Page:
The first few hundred yards of the trail is the road itself. Within minutes, I was at a trail junction. Reyes Peak trail went left, while another trail went right: the old road, actually. Neither trail was what I wanted. Ironically enough, the Reyes Peak trail does not go to the Reyes Peak summit. It stays lower on the ridge and heads east to Haddock Peak, and beyond. Instead, I found a faint path heading directly up the open slopes between the two trails. This is what I wanted, and as I hiked higher, the path became more evident.

The trail isn't long, and in time it surmounted a small rise, at which time I thought the summit was in view. The trail then flattened and passed through open terrain with low scrub and rock outcrops. Shortly, the trail started up towards what I thought was the top, only to see yet a higher area ahead of me. So I marched on, and in this case this was the correct summit. None of it was too far, the whole trip taking about 40 minutes.

The summit is a pile of rocks with the highest having an interesting (natural?) "O" inscription on it. I signed in the register and enjoyed the views. South were more peaks, including the Sespe Condor Sanctuary to the east and south. To the north, the semi-arid Lockwood and Cuyama Valleys opened up to distant peaks. There is a pile of rocks about 200 feet north of the summit that looked nearly as high, so I walked over to check them out but feel afterwards the south rocks (where I had been) were highest.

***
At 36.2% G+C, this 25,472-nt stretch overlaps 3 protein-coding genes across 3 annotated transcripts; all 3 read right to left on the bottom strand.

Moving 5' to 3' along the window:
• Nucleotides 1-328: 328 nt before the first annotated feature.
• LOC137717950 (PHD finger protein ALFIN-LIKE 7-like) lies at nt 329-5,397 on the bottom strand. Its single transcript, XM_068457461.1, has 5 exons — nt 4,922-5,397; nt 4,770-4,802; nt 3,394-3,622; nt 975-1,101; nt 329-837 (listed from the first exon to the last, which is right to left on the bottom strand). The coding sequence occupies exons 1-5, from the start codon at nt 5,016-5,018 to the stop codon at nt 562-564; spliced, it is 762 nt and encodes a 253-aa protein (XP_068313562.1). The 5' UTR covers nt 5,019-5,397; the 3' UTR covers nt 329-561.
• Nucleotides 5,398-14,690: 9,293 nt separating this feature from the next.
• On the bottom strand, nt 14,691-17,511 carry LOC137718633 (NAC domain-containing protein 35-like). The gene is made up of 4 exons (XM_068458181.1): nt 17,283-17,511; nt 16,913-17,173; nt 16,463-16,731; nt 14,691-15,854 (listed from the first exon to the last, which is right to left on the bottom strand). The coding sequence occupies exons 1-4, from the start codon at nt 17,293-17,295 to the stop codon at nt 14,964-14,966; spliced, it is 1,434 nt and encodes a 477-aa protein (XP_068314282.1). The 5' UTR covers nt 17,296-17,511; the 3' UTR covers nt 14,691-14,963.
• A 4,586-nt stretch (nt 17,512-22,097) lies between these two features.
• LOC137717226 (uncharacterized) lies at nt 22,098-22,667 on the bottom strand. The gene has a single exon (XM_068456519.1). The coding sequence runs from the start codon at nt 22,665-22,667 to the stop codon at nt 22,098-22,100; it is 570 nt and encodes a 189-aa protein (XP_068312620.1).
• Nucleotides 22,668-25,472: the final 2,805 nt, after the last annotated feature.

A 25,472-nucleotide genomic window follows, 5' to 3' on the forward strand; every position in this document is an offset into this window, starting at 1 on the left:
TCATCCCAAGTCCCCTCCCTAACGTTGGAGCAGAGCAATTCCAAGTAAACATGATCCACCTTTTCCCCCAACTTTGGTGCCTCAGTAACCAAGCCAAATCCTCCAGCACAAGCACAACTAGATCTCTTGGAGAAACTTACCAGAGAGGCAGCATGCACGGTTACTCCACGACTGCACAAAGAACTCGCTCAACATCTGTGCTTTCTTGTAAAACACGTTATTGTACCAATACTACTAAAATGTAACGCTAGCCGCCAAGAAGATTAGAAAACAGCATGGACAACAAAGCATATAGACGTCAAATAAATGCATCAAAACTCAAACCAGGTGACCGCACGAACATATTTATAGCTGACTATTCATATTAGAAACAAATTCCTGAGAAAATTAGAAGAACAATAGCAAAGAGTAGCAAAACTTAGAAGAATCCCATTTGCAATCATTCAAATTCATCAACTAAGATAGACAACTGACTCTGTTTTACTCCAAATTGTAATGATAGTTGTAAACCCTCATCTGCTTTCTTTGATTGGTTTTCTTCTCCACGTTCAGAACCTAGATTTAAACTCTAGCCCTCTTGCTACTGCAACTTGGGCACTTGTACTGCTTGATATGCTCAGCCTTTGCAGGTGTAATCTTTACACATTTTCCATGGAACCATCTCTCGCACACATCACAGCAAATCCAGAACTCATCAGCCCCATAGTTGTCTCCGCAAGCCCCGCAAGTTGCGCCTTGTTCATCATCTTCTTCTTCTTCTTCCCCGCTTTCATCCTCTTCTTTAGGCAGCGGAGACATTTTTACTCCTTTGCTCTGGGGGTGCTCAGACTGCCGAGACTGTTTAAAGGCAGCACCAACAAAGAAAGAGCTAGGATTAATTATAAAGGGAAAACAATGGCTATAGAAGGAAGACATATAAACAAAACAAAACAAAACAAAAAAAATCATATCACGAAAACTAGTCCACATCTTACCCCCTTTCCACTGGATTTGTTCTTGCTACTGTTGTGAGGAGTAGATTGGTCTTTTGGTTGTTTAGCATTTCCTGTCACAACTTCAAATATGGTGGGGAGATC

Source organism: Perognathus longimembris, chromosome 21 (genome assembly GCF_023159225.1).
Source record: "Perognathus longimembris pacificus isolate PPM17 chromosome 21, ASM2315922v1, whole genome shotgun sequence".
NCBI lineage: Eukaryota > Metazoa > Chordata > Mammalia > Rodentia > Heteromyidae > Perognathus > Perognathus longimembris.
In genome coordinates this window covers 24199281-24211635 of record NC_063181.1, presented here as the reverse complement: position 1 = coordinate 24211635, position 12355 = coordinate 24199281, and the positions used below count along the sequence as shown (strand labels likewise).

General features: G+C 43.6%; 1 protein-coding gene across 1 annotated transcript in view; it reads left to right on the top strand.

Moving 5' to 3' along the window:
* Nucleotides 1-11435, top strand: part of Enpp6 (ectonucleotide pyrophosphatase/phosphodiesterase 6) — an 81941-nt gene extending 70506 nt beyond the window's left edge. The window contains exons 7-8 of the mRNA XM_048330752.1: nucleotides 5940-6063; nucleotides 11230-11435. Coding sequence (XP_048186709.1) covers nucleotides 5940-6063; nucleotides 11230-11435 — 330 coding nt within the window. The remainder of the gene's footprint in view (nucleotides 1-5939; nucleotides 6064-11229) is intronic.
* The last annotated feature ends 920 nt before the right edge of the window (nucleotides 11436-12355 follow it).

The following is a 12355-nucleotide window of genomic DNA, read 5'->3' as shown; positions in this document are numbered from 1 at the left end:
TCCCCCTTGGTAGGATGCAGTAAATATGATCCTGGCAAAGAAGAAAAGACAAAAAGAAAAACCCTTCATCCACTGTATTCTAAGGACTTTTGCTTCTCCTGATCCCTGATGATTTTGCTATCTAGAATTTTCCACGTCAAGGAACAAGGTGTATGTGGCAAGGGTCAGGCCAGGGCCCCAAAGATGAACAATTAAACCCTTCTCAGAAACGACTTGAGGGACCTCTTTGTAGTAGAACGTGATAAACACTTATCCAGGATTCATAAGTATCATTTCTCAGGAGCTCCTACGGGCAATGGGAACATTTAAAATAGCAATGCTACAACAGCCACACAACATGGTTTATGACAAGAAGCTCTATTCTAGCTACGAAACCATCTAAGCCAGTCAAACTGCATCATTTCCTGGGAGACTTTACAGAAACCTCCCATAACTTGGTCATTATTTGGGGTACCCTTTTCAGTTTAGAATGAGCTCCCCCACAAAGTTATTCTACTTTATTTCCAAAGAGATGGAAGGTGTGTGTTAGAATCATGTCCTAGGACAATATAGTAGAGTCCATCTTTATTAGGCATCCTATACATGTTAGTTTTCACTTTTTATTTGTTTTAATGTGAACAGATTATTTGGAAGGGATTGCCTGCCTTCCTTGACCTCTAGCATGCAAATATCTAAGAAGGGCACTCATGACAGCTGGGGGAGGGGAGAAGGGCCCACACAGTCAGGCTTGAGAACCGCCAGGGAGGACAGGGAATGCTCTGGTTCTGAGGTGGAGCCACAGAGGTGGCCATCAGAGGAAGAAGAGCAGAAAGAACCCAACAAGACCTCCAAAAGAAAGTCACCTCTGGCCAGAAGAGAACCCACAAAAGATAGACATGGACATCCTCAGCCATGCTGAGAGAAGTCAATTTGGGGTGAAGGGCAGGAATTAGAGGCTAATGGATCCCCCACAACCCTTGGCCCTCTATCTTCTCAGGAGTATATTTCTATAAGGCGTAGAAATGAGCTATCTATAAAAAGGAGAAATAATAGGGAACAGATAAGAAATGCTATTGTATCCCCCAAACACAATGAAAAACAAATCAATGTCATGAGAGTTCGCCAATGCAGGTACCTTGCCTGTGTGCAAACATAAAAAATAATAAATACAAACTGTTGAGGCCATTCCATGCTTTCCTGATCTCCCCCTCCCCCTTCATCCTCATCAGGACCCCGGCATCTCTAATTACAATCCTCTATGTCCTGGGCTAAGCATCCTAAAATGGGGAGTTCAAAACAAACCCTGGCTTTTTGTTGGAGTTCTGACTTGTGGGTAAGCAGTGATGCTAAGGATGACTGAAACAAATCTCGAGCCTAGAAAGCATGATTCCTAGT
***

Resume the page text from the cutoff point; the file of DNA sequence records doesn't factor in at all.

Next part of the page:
Afterwards, I hiked back to my truck, the round trip journey taking 90 minutes. I drove slowly, seeing if any camping spaces had opened up, but none had, so I drove out 6-N-06 to the highway, and proceeded south. There were camping areas nearby, and I found one spot open at the Rose Valley campground, next to a couple who had obviously been at their spot a few days. The man sat cross-legged on a towel, smoking a joint, listening to his tunes. He looked over at me and croaked out "welcome, dude", barely able to keep his balance, even while sitting. He seemed like an okay character, but what I really wanted is a place to hide and sleep. This place was too open and too crowded.

So I drove down to the Wheeler Gorge Campground, which was much larger and more forested, with spaces between the spots for privacy. The drive down CA-33 into Ojai was scenic, as the coastal mountains seem to form a sheer wall of cliffs. I was surprised how pretty the drive and the area was. Why hadn't anyone told me about this when I lived in SoCal?

The fire closures had put me ahead of my schedule, so the following day (Sunday) I poked around Ventura, Oxnard and the beaches. The day off from hiking would help my cold, I hoped. I camped that night at Leo Carrillo State Beach then hiked Sandstone Peak the following day.

(c) 2007, 2019 Scott Surgent. For entertainment purposes only. This report is not meant to replace maps, compass, gps and other common sense hiking/navigation items. Neither I nor the webhost can be held responsible for unfortunate situations that may arise based on these trip reports. Conditions (physical and legal) change over time! Some of these hikes are major mountaineering or backpacking endeavors that require skill, proper gear, proper fitness and general experience.